The Commission on Chicago Landmarks has approved the demolition of structures at 906 and 910 W Fulton Market in Fulton Market. Located at the corner of W Fulton Market and N Peoria Street, the two structures are part of a redevelopment project spanning between 900 and 910 W Fulton Market. Shorewood Development Group is in charge of the project.
The existing structure at 906 W Fulton Market will be fully demolished, while the existing two-story structure at 910 W Fulton Market will be partially demolished.
The Permit Review Committee previously determined that 906 W Fulton Market was non-contributing to the landmark district and could be demolished completely. 910 W Fulton Market was found to be contributing to the character of the landmark district, but due to the poor structural conditions, most of the building must be replaced. 55 percent of the building will be demolished, with the historic front façade and seven feet of the historic east façade being retained and preserved.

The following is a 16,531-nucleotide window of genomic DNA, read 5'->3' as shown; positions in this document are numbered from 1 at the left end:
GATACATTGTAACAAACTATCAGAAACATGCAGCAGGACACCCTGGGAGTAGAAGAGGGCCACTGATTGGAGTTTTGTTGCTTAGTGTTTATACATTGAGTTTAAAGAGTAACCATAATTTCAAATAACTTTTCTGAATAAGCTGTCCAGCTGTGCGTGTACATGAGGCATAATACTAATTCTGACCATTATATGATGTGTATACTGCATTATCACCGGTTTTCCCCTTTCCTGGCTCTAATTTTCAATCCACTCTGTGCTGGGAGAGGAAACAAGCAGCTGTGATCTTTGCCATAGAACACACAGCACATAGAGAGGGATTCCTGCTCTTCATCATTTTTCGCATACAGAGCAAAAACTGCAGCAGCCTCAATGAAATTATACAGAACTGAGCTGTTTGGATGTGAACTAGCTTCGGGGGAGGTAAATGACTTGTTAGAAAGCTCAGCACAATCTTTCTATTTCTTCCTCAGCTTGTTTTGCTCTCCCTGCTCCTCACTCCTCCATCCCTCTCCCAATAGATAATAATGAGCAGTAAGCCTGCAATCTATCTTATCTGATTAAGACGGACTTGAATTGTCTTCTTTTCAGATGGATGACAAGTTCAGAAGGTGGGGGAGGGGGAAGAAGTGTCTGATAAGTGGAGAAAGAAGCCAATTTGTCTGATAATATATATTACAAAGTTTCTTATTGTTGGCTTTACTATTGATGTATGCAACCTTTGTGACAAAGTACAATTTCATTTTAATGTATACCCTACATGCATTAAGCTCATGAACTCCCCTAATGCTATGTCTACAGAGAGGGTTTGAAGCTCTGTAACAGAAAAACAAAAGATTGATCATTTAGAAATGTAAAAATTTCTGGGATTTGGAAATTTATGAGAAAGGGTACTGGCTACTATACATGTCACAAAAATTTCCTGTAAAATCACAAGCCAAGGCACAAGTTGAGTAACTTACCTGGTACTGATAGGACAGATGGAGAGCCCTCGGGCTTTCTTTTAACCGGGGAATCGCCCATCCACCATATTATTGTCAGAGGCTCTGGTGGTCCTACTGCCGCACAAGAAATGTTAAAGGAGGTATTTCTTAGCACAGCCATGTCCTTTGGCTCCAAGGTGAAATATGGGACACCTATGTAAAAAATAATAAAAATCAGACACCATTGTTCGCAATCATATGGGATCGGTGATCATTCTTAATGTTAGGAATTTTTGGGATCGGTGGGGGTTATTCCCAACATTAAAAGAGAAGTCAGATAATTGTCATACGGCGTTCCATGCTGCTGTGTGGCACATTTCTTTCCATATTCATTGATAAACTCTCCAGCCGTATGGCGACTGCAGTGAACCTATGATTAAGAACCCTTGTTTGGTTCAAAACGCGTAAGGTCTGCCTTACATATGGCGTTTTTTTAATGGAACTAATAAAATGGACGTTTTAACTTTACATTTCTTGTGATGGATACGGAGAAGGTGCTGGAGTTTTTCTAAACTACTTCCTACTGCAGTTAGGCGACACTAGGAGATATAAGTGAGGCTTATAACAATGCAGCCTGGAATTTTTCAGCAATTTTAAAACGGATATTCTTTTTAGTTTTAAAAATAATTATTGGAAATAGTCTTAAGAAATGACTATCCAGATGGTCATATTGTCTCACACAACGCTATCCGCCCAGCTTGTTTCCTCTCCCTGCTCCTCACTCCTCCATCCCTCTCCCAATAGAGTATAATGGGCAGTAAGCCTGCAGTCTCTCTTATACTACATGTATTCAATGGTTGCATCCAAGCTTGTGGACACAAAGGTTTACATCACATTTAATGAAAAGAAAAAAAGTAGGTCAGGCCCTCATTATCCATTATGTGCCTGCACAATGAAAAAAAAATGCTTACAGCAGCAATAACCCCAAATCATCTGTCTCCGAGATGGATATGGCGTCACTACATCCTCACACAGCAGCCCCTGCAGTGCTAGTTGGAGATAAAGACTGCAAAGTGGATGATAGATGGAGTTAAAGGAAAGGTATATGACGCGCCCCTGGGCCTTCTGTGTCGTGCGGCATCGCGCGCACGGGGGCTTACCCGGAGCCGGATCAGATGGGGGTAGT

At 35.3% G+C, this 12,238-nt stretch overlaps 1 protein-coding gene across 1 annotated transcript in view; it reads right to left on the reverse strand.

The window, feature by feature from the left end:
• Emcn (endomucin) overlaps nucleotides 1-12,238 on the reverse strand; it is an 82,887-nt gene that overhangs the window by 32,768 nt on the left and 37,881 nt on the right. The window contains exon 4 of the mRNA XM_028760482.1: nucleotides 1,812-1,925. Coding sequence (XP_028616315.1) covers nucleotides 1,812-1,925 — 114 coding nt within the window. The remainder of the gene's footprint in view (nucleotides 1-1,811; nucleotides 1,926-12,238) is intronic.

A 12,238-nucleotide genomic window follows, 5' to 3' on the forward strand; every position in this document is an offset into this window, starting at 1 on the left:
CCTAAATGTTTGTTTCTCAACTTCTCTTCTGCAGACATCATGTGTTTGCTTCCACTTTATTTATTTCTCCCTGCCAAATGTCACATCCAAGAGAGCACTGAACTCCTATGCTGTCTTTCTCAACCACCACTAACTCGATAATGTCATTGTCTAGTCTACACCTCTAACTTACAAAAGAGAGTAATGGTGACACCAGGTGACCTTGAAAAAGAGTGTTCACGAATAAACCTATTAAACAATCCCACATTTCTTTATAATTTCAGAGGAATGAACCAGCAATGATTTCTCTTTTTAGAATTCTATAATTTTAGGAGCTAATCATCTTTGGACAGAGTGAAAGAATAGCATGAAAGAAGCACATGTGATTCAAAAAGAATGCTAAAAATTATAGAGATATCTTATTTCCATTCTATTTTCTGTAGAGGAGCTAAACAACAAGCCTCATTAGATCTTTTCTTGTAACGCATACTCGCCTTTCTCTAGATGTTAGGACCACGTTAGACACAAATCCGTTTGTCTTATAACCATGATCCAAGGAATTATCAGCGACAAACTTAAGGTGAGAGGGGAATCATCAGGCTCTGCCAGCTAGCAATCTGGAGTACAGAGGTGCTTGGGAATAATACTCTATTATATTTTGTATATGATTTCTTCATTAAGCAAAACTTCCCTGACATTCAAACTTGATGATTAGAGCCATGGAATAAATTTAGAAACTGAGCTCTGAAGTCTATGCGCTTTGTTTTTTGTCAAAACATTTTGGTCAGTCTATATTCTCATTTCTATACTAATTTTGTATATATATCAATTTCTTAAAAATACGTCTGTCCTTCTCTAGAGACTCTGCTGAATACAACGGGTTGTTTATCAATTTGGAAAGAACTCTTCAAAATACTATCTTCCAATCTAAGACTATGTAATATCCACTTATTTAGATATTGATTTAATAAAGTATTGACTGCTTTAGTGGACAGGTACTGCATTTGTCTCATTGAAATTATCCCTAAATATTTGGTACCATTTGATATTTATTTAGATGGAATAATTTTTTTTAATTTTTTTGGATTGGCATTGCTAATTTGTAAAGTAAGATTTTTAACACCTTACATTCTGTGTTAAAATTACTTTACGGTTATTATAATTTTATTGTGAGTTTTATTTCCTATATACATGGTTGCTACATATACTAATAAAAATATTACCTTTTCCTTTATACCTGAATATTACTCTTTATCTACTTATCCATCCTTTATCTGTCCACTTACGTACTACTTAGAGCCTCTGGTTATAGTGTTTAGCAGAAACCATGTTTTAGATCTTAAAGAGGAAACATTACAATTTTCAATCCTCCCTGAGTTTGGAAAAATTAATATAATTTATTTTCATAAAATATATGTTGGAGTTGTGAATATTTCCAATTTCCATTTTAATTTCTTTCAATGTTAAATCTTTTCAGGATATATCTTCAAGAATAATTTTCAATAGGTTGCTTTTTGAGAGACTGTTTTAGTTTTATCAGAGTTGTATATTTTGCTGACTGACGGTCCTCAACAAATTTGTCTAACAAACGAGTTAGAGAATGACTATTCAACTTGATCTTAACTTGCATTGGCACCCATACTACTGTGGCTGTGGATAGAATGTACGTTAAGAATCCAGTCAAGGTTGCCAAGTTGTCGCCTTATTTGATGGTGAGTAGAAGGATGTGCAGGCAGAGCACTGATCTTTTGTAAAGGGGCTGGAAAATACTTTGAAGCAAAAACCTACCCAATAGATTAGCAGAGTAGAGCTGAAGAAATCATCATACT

Designed by Hartshorne Plunkard Architecture, the new development will consist of a renovated four-story building at 900 W Fulton Market, topped by a new rooftop addition. A new nine-story building will replace the demolished structure at 906 W Fulton Market. The partially demolished building at 910 W Fulton Market will be refurbished and capped with a rooftop addition. The entire development will rise 123 feet.
The Morgan CTA L station, serviced by the Green and Pink Lines, is within a three-minute walk from the site. The 8 CTA bus, accessed at the Halsted and Fulton Market, can also be reached within a three-minute walk from the site.
With approvals from the landmarks commission, the development can move forward with demolition and ultimately construction. An official timeline for the project has not been announced.
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I’m assuming this will be office space with ground floor retail?
Really fantastic reuse. Very impressive. We need more of these and fewer of the soulless, repetitious towers that do very little for vibrant street life.
I don’t expect the finished product to turn out even remotely like the rendering. An almost identical concept to this was designed for 1100 W. Randolph and they value engineered it to death.